Connecting Common Threads

Photo of illuminated lanterns floating on the ocean with the cityscape of Honolulu in the background. It is night and the sky is dark with some sunset visible.


“All people share the wish for peace and comfort, to spend our days in happiness,” explained Her Holiness Shinso Ito, addressing the endless crowd of people gathered on Ala Moana Beach in Honolulu, Hawai’i. I was among this solemn yet hopeful crowd, holding onto my young daughter as she stared up at the illuminated stage where the ceremony was taking place.

The idea of a universal wish like the one Her Holiness was describing has been a challenging idea to wrap my head around these past several years. How can a world so divided share this simple wish? That’s a central question that Shinnyo-en seeks to answer.

Shinnyo-en is an international Buddhist community founded in Japan in 1936 by Shinjo and Tomoji Ito. Her Holiness is Shinjo and Tomoji’s daughter and the global leader of Shinnyo-en. Over the years, the once small group has grown into a community of over one million practitioners worldwide. Incorporating both traditional aspects of Japanese Buddhism and newer elements, the wisdom and practices of Shinnyo-en are open to all, including those who practice other faiths.

The term “shinnyo” is central within the philosophies and teachings of Shinnyo-en. Its meaning is simple yet complex, especially to those who come from religious backgrounds rooted in dualism (good vs. evil; this way vs. that way). Shinnyo refers to the innate goodness we all possess—the seed of altruism that pervades the universe and is inherent within everyone.

The past few years have been particularly difficult for many people. From pandemic-induced isolation to a widening ideological divide, times feel dark. According to Shinnyo-en, the only way through the darkness is together—by focusing our efforts on others and finding the common threads that connect us amid divides.

One of those common threads is loss. Losing a loved one is painful, and navigating grief feels like you’re standing in the surf—one minute you’re warm and dry, the next you’re underwater, wave after wave crashing down. Grief is an experience I know well, and it’s something that every person will live through at some point.

One way that many East Asian traditions shift the focus from grief to gratitude is through lantern floating. These moving events bring people together to honor those we’ve lost and acknowledge the stories, traits, and spirits of our loved ones that live on in us.

I had the great honor of attending the Shinnyo Lantern Floating Hawaiʻi event in Honolulu this spring. Shinnyo-en has hosted the lantern floating every Memorial Day on Oahu since 1999, and over the years, it’s grown to be a much-anticipated event, attracting more than 45,000 people this year.

When the pandemic erupted in the United States in 2020, Shinnyo-en called off the lantern floating event, shifting to broadcast and digital experiences to keep the spirit of the ceremony alive. This May was the first time since 2019 that people were invited back to Ala Moana to experience the ceremony in person.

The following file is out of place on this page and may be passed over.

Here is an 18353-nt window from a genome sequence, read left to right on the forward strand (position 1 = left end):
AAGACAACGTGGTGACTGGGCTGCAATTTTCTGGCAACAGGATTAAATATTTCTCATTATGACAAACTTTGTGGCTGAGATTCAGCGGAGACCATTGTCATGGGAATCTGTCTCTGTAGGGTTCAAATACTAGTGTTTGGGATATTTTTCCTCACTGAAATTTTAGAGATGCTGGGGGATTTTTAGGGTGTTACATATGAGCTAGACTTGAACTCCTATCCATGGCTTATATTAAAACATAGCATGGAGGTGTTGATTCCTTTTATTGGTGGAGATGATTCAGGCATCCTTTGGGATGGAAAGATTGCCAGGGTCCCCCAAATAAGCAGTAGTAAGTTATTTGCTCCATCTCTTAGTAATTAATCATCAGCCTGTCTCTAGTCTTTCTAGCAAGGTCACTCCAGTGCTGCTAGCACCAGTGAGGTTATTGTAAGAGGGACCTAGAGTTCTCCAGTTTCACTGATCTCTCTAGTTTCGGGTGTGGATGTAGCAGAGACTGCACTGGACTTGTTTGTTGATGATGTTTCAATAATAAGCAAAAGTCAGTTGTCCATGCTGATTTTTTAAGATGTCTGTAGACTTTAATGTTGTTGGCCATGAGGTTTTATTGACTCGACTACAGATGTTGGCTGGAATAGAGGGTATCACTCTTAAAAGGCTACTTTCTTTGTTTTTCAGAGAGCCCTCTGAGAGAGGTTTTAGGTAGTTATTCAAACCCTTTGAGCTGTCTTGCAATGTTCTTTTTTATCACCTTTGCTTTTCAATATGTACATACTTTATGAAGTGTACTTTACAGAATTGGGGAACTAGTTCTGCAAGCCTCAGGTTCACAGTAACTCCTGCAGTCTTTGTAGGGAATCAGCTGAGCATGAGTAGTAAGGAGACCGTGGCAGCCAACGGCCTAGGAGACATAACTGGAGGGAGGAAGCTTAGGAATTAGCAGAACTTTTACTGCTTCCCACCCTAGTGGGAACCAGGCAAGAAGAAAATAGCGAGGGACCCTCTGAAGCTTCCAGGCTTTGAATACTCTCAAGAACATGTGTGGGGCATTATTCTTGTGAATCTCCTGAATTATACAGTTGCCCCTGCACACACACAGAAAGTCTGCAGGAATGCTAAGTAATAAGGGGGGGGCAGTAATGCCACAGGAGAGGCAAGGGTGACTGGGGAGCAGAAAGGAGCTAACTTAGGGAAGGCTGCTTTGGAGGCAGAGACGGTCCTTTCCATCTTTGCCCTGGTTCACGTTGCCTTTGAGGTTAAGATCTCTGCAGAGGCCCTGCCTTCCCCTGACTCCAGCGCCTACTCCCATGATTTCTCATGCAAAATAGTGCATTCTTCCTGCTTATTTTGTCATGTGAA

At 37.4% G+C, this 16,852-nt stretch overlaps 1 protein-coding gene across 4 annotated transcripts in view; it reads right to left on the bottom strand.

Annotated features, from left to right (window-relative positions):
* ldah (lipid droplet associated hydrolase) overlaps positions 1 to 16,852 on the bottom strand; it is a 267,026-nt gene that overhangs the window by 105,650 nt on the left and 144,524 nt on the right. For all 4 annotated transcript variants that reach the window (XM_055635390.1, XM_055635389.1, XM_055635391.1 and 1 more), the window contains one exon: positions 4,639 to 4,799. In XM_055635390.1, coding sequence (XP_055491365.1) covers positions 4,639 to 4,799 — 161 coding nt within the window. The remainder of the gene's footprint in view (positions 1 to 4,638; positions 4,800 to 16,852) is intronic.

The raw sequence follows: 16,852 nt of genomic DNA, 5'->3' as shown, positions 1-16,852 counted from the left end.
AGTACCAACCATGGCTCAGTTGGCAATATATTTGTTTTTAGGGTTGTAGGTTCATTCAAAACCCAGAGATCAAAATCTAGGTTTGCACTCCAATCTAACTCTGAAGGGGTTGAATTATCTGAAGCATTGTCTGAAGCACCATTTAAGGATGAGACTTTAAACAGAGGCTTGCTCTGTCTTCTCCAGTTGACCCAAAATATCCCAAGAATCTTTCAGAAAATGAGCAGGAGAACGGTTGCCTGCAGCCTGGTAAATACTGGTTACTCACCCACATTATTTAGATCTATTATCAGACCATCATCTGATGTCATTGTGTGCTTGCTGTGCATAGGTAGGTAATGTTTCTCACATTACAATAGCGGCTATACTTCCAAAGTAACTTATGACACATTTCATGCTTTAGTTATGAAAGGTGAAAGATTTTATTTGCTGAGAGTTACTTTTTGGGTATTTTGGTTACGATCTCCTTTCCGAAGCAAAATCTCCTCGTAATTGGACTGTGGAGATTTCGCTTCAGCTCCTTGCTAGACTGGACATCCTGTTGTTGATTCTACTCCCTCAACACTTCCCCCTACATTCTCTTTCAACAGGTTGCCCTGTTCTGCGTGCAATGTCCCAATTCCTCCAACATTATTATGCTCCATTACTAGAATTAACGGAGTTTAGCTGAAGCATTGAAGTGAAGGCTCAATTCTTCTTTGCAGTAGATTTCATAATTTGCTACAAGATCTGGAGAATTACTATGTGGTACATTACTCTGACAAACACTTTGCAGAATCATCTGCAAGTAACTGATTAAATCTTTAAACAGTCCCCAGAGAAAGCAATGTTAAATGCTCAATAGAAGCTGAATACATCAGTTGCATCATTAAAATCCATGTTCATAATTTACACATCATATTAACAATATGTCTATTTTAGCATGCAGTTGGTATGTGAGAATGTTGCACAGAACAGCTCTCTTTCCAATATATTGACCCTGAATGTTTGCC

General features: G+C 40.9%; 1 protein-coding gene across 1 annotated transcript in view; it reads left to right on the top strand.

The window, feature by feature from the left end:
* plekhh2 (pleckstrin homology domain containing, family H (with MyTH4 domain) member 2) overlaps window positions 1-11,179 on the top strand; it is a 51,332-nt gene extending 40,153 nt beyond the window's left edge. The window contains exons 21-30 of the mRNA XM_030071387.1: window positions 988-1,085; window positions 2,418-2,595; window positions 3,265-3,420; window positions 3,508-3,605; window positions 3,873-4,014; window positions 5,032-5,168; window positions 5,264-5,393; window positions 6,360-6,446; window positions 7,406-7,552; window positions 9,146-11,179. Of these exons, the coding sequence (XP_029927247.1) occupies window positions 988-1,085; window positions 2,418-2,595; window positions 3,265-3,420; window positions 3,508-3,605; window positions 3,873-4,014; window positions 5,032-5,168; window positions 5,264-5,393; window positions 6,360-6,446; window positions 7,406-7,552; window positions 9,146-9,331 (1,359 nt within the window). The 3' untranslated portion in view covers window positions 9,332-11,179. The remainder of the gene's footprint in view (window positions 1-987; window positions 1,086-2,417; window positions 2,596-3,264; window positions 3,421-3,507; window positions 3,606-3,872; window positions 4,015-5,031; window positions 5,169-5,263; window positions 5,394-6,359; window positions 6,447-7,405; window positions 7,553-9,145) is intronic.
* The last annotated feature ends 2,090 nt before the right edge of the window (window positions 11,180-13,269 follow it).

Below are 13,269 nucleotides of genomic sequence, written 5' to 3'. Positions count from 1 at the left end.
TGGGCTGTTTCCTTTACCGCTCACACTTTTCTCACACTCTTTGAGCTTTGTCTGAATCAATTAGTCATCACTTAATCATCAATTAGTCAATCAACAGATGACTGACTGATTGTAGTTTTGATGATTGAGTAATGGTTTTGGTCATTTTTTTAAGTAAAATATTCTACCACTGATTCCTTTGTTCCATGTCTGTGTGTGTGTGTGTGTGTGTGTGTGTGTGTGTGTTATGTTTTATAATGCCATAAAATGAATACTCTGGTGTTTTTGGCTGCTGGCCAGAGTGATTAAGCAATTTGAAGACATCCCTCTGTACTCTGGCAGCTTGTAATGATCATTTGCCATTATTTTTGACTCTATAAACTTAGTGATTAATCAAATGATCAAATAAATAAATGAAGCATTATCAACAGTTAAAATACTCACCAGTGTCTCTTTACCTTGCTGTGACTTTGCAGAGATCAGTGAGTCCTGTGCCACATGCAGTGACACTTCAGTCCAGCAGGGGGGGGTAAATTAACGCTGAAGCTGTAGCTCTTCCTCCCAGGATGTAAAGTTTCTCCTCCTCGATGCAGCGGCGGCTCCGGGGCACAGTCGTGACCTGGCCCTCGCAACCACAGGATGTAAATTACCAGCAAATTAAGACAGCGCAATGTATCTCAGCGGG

Shinnyo Lantern Floatings bring together art, music, light, culture, and spoken inspiration, all in a beautiful natural environment. The unique combination of these elements transcends traditional communication by creating a truly experiential way of sharing messages central to the organization.

Kayla's family stands at the water watching the lanterns. Her husband is holding her daughter and they all have their arms around each other
Kayla and her family watching their lantern join the others at Shinnyo Lantern Floating Hawai’i. Photo by Chikako Francis.

“When reality is harsh and challenging, when we face heartbreak and loss, in such moments we must look to the stories in our lives that remind us of our connections with one another. Our sadness will be halved through sharing, but our joys will be doubled.” This wisdom shared by Her Holiness perfectly encapsulated the emotion and feel of the evening.

Carrying our lantern adorned in handwritten messages to our loved ones down to the water, I felt great closeness with not just my family, but also with the countless others who were honoring their lost ones alongside us. This was the common thread that tied us together, and we didn’t need to go through our grief alone.

I’m grateful for the time that the Minerva team has collaborated with the big-hearted and generous team at Shinnyo-en. Whether you’re Buddhist, Christian, Muslim, or otherwise, finding connection among diversity is a goal to which we should all aspire.

P.S. Check out Shinnyo-en’s beautiful new website and Instagram! We’ve been working hard alongside Shinnyo-en, NakagawaCo, and Cause Fokus to launch these dynamic digital platforms, and we’re pretty proud. 🙂

A rainbow appears in the sky over a crowd of people.
A rainbow appears over the crowd just before the ceremony. Photo by Chikako Francis.

About The Author

Kayla McMenamin

Kayla McMenamin

Kayla has a strong affection for storytelling and an aptitude for translating complex topics into sharp messaging. While her career began more than a decade ago in strategic communications, an insatiable interest in everything health inspired her to return to school to study disparities research and behavior theory. Learn more about Kayla.